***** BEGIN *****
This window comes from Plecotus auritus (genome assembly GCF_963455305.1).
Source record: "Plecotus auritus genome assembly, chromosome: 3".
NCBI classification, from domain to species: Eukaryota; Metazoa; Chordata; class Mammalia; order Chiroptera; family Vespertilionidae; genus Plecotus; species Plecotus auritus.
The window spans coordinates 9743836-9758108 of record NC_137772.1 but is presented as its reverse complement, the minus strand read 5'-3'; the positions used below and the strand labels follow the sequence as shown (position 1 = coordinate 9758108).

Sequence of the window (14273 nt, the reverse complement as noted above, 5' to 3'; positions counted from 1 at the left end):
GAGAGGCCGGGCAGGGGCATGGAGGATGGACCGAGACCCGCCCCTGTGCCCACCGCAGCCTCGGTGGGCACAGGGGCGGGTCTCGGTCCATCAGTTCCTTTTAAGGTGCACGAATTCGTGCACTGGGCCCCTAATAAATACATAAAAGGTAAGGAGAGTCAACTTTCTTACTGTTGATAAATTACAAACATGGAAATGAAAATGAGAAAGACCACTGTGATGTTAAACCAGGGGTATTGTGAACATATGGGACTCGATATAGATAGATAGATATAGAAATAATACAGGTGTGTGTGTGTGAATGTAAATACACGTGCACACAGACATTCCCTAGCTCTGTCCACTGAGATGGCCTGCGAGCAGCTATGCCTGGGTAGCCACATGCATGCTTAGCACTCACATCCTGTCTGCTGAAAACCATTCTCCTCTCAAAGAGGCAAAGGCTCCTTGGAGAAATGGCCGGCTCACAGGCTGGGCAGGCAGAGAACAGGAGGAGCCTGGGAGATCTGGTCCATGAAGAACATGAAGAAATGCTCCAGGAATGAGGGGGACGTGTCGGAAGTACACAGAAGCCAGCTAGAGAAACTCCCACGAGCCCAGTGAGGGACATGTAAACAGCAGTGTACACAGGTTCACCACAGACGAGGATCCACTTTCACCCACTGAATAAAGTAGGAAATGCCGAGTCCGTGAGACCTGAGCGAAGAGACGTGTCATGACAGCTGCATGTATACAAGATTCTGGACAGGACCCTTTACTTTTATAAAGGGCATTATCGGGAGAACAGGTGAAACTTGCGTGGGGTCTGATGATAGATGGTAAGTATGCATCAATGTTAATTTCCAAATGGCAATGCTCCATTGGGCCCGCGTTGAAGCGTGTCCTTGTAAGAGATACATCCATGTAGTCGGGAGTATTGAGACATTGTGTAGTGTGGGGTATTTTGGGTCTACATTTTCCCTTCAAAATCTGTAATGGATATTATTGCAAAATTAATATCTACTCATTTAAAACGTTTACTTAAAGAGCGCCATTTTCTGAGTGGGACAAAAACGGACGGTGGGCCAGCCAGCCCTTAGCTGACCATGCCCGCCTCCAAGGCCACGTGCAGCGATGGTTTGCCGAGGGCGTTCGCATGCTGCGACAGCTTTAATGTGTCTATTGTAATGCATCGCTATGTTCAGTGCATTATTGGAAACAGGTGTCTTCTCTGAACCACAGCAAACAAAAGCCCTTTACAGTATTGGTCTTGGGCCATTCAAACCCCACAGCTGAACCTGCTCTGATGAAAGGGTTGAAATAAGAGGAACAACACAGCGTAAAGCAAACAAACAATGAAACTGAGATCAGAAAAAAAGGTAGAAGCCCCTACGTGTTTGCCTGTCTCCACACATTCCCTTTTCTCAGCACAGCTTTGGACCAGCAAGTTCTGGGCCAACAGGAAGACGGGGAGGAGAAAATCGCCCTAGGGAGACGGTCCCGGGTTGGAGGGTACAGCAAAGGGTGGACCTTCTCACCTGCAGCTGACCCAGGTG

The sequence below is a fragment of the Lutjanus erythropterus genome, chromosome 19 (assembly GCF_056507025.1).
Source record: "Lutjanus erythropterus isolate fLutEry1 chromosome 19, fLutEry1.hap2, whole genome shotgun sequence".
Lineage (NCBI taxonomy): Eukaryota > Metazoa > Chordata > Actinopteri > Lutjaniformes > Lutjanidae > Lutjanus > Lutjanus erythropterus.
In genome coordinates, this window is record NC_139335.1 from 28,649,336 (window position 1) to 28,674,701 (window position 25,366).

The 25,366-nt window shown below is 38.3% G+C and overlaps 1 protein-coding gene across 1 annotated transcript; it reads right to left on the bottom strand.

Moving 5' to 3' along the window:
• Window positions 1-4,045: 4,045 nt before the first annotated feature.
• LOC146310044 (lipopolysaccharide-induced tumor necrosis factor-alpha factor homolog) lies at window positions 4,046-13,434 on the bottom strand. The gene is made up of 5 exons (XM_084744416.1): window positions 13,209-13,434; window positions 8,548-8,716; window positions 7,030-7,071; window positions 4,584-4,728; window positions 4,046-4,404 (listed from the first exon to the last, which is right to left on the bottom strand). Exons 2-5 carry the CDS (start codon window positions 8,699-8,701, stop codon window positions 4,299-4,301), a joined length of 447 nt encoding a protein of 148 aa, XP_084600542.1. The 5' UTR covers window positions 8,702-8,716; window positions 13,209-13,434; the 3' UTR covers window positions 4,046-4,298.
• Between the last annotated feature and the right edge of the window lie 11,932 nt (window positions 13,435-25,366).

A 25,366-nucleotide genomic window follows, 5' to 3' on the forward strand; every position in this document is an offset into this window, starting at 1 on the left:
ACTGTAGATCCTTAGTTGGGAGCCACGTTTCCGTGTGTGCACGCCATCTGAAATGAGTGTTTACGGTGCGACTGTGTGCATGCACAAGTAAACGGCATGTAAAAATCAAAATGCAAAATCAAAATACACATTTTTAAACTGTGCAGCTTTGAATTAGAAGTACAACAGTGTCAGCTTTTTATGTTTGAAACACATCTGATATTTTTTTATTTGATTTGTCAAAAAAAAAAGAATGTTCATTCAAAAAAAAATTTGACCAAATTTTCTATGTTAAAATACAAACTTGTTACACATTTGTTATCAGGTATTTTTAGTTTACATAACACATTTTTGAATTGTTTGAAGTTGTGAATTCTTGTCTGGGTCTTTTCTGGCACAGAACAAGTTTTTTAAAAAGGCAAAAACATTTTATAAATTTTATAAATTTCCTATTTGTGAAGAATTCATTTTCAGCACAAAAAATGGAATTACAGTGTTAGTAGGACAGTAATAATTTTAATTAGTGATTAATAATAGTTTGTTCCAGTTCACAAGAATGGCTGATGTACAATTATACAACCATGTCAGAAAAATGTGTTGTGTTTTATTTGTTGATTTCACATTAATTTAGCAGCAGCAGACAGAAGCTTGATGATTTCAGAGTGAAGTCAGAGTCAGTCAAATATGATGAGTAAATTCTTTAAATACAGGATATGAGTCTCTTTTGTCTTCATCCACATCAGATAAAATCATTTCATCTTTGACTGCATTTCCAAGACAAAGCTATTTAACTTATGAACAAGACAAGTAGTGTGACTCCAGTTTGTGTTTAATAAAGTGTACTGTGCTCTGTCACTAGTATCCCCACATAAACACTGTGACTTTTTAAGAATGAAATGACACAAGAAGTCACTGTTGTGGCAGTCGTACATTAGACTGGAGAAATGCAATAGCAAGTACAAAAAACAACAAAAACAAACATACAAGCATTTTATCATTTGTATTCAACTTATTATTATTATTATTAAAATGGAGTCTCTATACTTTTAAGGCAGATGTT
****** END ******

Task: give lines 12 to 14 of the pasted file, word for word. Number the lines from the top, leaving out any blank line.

Moving 5' to 3' along the window:
• Window positions 1-4,045: 4,045 nt before the first annotated feature.
• LOC146310044 (lipopolysaccharide-induced tumor necrosis factor-alpha factor homolog) lies at window positions 4,046-13,434 on the bottom strand. The gene is made up of 5 exons (XM_084744416.1): window positions 13,209-13,434; window positions 8,548-8,716; window positions 7,030-7,071; window positions 4,584-4,728; window positions 4,046-4,404 (listed from the first exon to the last, which is right to left on the bottom strand). Exons 2-5 carry the CDS (start codon window positions 8,699-8,701, stop codon window positions 4,299-4,301), a joined length of 447 nt encoding a protein of 148 aa, XP_084600542.1. The 5' UTR covers window positions 8,702-8,716; window positions 13,209-13,434; the 3' UTR covers window positions 4,046-4,298.